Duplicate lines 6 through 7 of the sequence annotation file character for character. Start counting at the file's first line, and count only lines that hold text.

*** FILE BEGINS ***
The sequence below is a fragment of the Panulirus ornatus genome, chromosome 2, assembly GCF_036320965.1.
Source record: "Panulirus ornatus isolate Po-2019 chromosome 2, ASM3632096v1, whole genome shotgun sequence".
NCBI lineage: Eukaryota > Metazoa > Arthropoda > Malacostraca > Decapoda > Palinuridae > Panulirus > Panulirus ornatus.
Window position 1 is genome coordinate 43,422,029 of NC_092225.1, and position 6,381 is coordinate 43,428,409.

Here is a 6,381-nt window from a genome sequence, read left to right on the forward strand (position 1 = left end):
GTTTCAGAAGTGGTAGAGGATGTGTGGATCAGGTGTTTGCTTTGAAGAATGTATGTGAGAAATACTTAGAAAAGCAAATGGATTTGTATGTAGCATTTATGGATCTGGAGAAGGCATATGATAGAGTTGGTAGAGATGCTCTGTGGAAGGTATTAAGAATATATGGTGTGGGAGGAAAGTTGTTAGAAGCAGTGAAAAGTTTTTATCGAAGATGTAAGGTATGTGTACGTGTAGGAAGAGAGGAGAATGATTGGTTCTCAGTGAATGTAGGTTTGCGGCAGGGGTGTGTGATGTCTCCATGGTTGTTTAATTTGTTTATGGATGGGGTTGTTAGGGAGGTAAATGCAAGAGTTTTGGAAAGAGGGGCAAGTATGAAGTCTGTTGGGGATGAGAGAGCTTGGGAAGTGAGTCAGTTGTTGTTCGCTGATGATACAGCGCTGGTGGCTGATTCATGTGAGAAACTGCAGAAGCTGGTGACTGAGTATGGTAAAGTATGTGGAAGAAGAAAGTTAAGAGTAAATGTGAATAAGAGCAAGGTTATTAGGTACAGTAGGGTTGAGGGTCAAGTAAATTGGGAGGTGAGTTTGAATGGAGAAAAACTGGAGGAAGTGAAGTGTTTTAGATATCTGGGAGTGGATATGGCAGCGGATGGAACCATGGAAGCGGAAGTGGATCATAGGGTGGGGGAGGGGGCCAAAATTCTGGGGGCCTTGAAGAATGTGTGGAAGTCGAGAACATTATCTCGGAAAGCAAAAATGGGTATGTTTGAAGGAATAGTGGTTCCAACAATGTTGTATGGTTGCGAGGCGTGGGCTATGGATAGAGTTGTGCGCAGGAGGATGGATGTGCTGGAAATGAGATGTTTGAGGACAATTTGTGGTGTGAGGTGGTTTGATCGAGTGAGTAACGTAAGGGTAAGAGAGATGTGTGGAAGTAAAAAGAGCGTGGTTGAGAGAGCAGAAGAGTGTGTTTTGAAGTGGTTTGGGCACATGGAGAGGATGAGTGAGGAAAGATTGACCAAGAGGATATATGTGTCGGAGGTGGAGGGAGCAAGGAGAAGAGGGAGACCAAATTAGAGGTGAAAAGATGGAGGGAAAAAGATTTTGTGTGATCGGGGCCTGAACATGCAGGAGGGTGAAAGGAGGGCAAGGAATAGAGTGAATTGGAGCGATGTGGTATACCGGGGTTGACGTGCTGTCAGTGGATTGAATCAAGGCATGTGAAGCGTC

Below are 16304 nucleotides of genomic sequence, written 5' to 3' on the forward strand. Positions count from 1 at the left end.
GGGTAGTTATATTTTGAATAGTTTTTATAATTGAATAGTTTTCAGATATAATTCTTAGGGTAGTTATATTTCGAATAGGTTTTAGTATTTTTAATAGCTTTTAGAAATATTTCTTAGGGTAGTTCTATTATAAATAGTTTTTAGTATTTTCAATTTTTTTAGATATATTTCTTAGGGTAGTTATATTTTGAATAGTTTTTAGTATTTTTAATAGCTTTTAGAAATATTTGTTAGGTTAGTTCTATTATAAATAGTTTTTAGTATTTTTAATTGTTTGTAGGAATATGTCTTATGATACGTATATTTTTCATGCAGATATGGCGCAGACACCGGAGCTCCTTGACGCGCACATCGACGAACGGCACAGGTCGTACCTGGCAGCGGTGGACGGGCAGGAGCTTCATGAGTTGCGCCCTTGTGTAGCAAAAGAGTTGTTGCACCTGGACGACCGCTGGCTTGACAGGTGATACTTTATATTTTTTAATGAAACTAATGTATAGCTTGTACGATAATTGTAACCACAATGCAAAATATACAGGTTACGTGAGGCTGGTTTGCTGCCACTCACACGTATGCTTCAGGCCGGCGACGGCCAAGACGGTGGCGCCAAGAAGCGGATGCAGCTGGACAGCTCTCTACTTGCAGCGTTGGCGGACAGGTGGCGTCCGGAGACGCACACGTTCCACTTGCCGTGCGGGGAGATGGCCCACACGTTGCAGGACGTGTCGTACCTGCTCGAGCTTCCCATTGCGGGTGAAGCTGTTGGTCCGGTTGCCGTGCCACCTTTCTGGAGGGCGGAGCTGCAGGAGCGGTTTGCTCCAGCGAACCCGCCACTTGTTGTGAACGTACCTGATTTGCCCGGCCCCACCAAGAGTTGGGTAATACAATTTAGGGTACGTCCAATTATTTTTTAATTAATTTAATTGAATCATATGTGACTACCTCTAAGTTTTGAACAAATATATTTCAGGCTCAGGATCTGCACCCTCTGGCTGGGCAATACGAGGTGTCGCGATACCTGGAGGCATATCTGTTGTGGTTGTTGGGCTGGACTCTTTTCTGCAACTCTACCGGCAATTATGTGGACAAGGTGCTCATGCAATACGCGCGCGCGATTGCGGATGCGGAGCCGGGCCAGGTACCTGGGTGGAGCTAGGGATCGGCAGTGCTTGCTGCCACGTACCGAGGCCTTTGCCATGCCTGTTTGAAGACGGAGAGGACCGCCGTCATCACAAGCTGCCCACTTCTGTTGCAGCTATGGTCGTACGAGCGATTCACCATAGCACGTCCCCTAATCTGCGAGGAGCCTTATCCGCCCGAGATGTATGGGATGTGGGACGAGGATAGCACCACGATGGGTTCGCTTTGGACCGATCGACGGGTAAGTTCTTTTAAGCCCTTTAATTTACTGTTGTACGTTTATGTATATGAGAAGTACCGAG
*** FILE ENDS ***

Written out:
GTTTCAGAAGTGGTAGAGGATGTGTGGATCAGGTGTTTGCTTTGAAGAATGTATGTGAGAAATACTTAGAAAAGCAAATGGATTTGTATGTAGCATTTATGGATCTGGAGAAGGCATATGATAGAGTTGGTAGAGATGCTCTGTGGAAGGTATTAAGAATATATGGTGTGGGAGGAAAGTTGTTAGAAGCAGTGAAAAGTTTTTATCGAAGATGTAAGGTATGTGTACGTGTAGGAAGAGAGGAGAATGATTGGTTCTCAGTGAATGTAGGTTTGCGGCAGGGGTGTGTGATGTCTCCATGGTTGTTTAATTTGTTTATGGATGGGGTTGTTAGGGAGGTAAATGCAAGAGTTTTGGAAAGAGGGGCAAGTATGAAGTCTGTTGGGGATGAGAGAGCTTGGGAAGTGAGTCAGTTGTTGTTCGCTGATGATACAGCGCTGGTGGCTGATTCATGTGAGAAACTGCAGAAGCTGGTGACTGAGTATGGTAAAGTATGTGGAAGAAGAAAGTTAAGAGTAAATGTGAATAAGAGCAAGGTTATTAGGTACAGTAGGGTTGAGGGTCAAGTAAATTGGGAGGTGAGTTTGAATGGAGAAAAACTGGAGGAAGTGAAGTGTTTTAGATATCTGGGAGTGGATATGGCAGCGGATGGAACCATGGAAGCGGAAGTGGATCATAGGGTGGGGGAGGGGGCCAAAATTCTGGGGGCCTTGAAGAATGTGTGGAAGTCGAGAACATTATCTCGGAAAGCAAAAATGGGTATGTTTGAAGGAATAGTGGTTCCAACAATGTTGTATGGTTGCGAGGCGTGGGCTATGGATAGAGTTGTGCGCAGGAGGATGGATGTGCTGGAAATGAGATGTTTGAGGACAATTTGTGGTGTGAGGTGGTTTGATCGAGTGAGTAACGTAAGGGTAAGAGAGATGTGTGGAAGTAAAAAGAGCGTGGTTGAGAGAGCAGAAGAGTGTGTTTTGAAGTGGTTTGGGCACATGGAGAGGATGAGTGAGGAAAGATTGACCAAGAGGATATATGTGTCGGAGGTGGAGGGAGCAAGGAGAAGAGGGAGACCAAATTAGAGGTGAAAAGATGGAGGGAAAAAGATTTTGTGTGATCGGGGCCTGAACATGCAGGAGGGTGAAAGGAGGGCAAGGAATAGAGTGAATTGGAGCGATGTGGTATACCGGGGTTGACGTGCTGTCAGTGGATTGAATCAAGGCATGTGAAGCGTC

Below are 16304 nucleotides of genomic sequence, written 5' to 3' on the forward strand. Positions count from 1 at the left end.